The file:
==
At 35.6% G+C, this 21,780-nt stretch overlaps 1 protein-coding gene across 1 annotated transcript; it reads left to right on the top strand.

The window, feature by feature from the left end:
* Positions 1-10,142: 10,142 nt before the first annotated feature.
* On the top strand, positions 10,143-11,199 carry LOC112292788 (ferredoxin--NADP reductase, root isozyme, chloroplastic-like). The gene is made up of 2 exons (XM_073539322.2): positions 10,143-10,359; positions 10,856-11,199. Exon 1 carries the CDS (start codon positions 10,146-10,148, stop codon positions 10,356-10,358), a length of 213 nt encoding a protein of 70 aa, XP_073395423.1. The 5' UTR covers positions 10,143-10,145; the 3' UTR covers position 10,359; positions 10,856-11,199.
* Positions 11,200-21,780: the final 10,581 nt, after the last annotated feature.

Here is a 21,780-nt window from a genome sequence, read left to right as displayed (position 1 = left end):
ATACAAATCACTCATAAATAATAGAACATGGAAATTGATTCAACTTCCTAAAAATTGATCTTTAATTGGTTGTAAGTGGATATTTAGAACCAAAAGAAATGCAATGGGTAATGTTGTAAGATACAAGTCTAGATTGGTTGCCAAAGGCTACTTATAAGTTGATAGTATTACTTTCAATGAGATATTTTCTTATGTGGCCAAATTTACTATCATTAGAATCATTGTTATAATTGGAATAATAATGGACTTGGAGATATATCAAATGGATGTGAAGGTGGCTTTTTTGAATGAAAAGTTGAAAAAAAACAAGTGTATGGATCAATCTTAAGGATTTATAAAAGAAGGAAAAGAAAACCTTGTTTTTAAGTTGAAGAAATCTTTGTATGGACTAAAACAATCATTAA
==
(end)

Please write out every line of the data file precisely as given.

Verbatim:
At 35.6% G+C, this 21,780-nt stretch overlaps 1 protein-coding gene across 1 annotated transcript; it reads left to right on the top strand.

The window, feature by feature from the left end:
* Positions 1-10,142: 10,142 nt before the first annotated feature.
* On the top strand, positions 10,143-11,199 carry LOC112292788 (ferredoxin--NADP reductase, root isozyme, chloroplastic-like). The gene is made up of 2 exons (XM_073539322.2): positions 10,143-10,359; positions 10,856-11,199. Exon 1 carries the CDS (start codon positions 10,146-10,148, stop codon positions 10,356-10,358), a length of 213 nt encoding a protein of 70 aa, XP_073395423.1. The 5' UTR covers positions 10,143-10,145; the 3' UTR covers position 10,359; positions 10,856-11,199.
* Positions 11,200-21,780: the final 10,581 nt, after the last annotated feature.

Here is a 21,780-nt window from a genome sequence, read left to right as displayed (position 1 = left end):
ATACAAATCACTCATAAATAATAGAACATGGAAATTGATTCAACTTCCTAAAAATTGATCTTTAATTGGTTGTAAGTGGATATTTAGAACCAAAAGAAATGCAATGGGTAATGTTGTAAGATACAAGTCTAGATTGGTTGCCAAAGGCTACTTATAAGTTGATAGTATTACTTTCAATGAGATATTTTCTTATGTGGCCAAATTTACTATCATTAGAATCATTGTTATAATTGGAATAATAATGGACTTGGAGATATATCAAATGGATGTGAAGGTGGCTTTTTTGAATGAAAAGTTGAAAAAAAACAAGTGTATGGATCAATCTTAAGGATTTATAAAAGAAGGAAAAGAAAACCTTGTTTTTAAGTTGAAGAAATCTTTGTATGGACTAAAACAATCATTAA